Is The Animal Movement Still In Motion, Or Has It Come To A Grinding Halt?

What are your thoughts on the Animal Rights/Vegan movement?

What sort of inroads are being made into reducing the amount of animal products consumed, and the ways that other animals are exploited?

It seems that all those individuals and organisations who are in a position to make a difference seem to be doing the opposite, or distracting everyone from what is really happening.

Those of us who are concerned about the plight of other animals are fast approaching the eleventh hour if we want to do something about their exploitation and use.

Animals Australia

Here is an organisation that has a huge advertising budget, is able to influence a vast number of people yet has deceived just as many with their flying pig and ban live export campaigns.

Live Export:
Right from the start of this campaign, it was focused more on the race and religion of the countries in question than it was about the actual use of animals.

It also seems a little bit strange that if a farmer wants to export the animals overseas, thanks to ESCAS, every part of the supply chain is the responsibility of the exporter. Yet if this same farmer wants to have their property killed domestically, all they have to do is have a look in the yellow pages for a transport company, feedlot and slaughterhouse, or just send them to a saleyard, and that is it.

It is as if Australian slaughterhouses have some sort of platinum standard in the way that they ‘process’ animals.

No Ban, No Vote:
As catchy and effective as this may be this campaign is nothing more than an attempt by The Australian Greens to legitimise their own political efforts, and make up for past mistakes.

Factory Farming:
This has to be the biggest con that has been pulled on the Australian consumer. Despite what Animals Australia will have you believe, all animals that are bred for human consumption are raised in a factory farm, just some are more intensive than others.

[GARD]
Being Vegan:
In their attempt to appeal to a broader range of consumers, Animal Australia has effectively denounced being vegan in the recently published “What is Animals Australia’s ‘hidden’ agenda?” page.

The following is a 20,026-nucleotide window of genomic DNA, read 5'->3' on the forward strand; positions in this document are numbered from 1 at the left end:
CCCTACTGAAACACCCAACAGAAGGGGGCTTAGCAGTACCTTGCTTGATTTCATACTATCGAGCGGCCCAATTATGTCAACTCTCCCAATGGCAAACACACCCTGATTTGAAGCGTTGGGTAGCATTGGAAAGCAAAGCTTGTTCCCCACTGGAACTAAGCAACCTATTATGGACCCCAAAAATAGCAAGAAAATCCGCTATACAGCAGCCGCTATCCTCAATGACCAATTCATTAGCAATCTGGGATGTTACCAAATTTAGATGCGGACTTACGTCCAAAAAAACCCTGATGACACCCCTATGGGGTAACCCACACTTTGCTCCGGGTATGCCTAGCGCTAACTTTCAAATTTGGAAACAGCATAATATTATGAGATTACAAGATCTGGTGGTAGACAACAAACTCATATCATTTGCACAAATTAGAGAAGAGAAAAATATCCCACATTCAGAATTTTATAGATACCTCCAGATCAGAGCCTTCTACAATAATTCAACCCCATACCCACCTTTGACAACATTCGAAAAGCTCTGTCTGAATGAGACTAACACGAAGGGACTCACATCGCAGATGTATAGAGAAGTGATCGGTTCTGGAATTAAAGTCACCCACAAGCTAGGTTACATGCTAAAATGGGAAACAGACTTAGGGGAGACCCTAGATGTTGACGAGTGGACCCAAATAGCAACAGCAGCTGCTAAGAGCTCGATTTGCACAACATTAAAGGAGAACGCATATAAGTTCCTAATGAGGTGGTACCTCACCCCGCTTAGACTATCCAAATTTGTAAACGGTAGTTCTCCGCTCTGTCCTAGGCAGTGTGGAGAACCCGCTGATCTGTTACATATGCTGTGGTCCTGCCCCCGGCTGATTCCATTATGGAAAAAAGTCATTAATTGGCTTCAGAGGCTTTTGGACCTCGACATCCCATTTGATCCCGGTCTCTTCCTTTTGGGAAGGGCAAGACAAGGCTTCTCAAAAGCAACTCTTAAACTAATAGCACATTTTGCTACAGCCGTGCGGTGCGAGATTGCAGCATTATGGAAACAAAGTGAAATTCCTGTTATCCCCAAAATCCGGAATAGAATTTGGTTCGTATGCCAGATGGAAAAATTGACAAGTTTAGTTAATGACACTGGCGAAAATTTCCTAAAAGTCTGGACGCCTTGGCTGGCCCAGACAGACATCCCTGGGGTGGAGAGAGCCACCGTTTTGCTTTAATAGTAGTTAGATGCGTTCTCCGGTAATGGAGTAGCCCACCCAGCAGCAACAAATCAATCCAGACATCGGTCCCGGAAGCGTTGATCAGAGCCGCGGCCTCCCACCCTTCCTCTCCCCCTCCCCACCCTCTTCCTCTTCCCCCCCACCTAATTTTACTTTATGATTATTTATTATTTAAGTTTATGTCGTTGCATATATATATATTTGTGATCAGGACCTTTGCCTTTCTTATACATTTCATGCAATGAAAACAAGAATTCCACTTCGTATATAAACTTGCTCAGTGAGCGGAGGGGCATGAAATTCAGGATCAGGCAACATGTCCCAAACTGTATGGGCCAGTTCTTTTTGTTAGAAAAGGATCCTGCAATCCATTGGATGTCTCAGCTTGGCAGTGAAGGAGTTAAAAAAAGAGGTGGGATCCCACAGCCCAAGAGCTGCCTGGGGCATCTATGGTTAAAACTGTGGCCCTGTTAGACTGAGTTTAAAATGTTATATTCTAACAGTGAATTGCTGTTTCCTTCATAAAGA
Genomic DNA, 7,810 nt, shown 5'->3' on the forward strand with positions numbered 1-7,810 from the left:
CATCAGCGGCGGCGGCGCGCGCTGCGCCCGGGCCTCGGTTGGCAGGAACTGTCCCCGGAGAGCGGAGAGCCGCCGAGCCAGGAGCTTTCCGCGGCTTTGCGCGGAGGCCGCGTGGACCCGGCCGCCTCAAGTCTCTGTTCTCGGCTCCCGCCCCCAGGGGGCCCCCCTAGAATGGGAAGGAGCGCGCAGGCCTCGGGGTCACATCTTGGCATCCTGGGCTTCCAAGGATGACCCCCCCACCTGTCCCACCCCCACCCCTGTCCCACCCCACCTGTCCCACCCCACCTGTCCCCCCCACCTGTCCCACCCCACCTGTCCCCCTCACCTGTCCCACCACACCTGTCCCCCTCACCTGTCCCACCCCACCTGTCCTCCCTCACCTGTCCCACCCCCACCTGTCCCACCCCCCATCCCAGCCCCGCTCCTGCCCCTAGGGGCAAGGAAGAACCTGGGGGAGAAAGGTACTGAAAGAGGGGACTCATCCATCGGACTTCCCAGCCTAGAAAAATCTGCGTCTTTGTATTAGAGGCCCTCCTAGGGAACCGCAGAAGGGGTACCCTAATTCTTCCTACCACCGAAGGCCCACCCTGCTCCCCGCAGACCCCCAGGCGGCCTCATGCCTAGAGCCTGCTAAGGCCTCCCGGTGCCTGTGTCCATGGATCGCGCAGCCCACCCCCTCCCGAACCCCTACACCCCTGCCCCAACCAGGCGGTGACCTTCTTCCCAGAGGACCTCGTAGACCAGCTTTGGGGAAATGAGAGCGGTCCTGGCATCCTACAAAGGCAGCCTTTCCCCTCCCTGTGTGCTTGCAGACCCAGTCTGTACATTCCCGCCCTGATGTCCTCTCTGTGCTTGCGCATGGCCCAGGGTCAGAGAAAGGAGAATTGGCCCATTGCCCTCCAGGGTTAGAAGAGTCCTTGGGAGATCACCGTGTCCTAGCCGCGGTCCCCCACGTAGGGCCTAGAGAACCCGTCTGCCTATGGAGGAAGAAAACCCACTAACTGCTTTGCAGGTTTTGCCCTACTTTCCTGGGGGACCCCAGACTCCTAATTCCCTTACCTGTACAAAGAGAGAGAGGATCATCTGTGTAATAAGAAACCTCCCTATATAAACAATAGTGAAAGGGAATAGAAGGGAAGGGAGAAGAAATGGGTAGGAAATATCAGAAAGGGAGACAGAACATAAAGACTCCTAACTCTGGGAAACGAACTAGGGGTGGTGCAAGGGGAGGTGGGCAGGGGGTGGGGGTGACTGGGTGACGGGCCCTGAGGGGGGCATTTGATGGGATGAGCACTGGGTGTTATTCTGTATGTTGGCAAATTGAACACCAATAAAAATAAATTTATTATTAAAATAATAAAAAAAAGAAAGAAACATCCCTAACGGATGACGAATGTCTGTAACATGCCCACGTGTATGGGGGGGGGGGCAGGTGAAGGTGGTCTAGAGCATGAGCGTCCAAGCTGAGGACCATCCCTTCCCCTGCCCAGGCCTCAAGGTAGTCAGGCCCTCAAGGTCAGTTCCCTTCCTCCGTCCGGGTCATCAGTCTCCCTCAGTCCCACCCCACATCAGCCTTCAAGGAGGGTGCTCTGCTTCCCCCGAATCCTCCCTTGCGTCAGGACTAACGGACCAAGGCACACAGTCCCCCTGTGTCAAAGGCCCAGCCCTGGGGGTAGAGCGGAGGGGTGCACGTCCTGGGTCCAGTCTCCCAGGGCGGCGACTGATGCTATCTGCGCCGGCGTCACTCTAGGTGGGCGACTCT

And yet, there is still a large number of vegans who have virtually pledged their undying support and allegiance to Animals Australia.

Animal Liberation Queensland

As I have written previously, pretty much everything that this organisation puts it’s name to is done in an attempt to increase their own profile.

Circuses:
ALQ jumps up and down about circuses, even going so far as to organise a protest, mind you only because a different group had organised one previously getting media exposure, and ALQ wasn’t going to let this group to steal their limelight.

Since the protest on the Gold Coast in March of this year, and despite a number of circus shows being put on by different promoters, things have been rather quiet on the ALQ front.

Then again, maybe they have all been busy doing the required CASA courses to legally operate the UAV that they purchased with other Animal Liberation groups. Well, I would hope so, especially considering that it was purchased in March of this year. I do shudder to think that they have spent their limited and hard earned donations on something they either haven’t used, or had their people trained on yet.

Animals Australia:
As a vegan organisation, it surprises me that they haven’t distanced themselves from Animals Australia’s “Why we are not a ‘vegan organisation'”.

Then again, maybe Animal Liberation Queensland isn’t a vegan organisation either, and only said that they are to gain a few more supporters.

Being Vegan
With the point mentioned above, and that they don’t really seem to be doing anything to actually promote being vegan – even going as far as evicting those who are promoting veganism from a public movie screening.

Sure, they may say that they are vegan because they do not promote the consumption of animal products, which is the same thing that Animals Australia has said too. Though by telling or suggesting that people buy free range, organic or happy whatever, they are promoting the consumption of animal products.

Sadly, it isn’t only organisations that are hoodwinking unsuspecting animal advocates, there are a few individuals doing that too, which is something that I may discuss in future pieces.

Maybe it is time to do what a wet dog does and have a good shake of the movement, go back to our roots and turn the focus back onto those who we are supposed to be advocating on behalf of.

The Animals.

[GARD]

1 thought on “Is The Animal Movement Still In Motion, Or Has It Come To A Grinding Halt?”

  1. Sadly I don’t know that I have any positive comment to add to this discussion, I believe the answer to the turmoil of the vegan movement in Australia lies with the very culture in Australia. The culture that has been encouraged in Australia, as a whole, is one of individualism and in a sense, capitalistic competition, so then, why would we expect those in the vegan movement to think any differently? The way to show success in such a culture is to ‘get ahead’ often at all costs, and to beat the competition, lest they beat you first. These are the traits I look at in most of the ‘big names’. The fractious relationships between groups are simply a mirror of the society the groups are imbedded in. Where can one’s energy be used best? Fighting those within that wish to keep the fight going? Or changing direction and joining others that are ready to receive such energy towards the actual point of the fight in the first place, the discontinuance of animal use and abuse?

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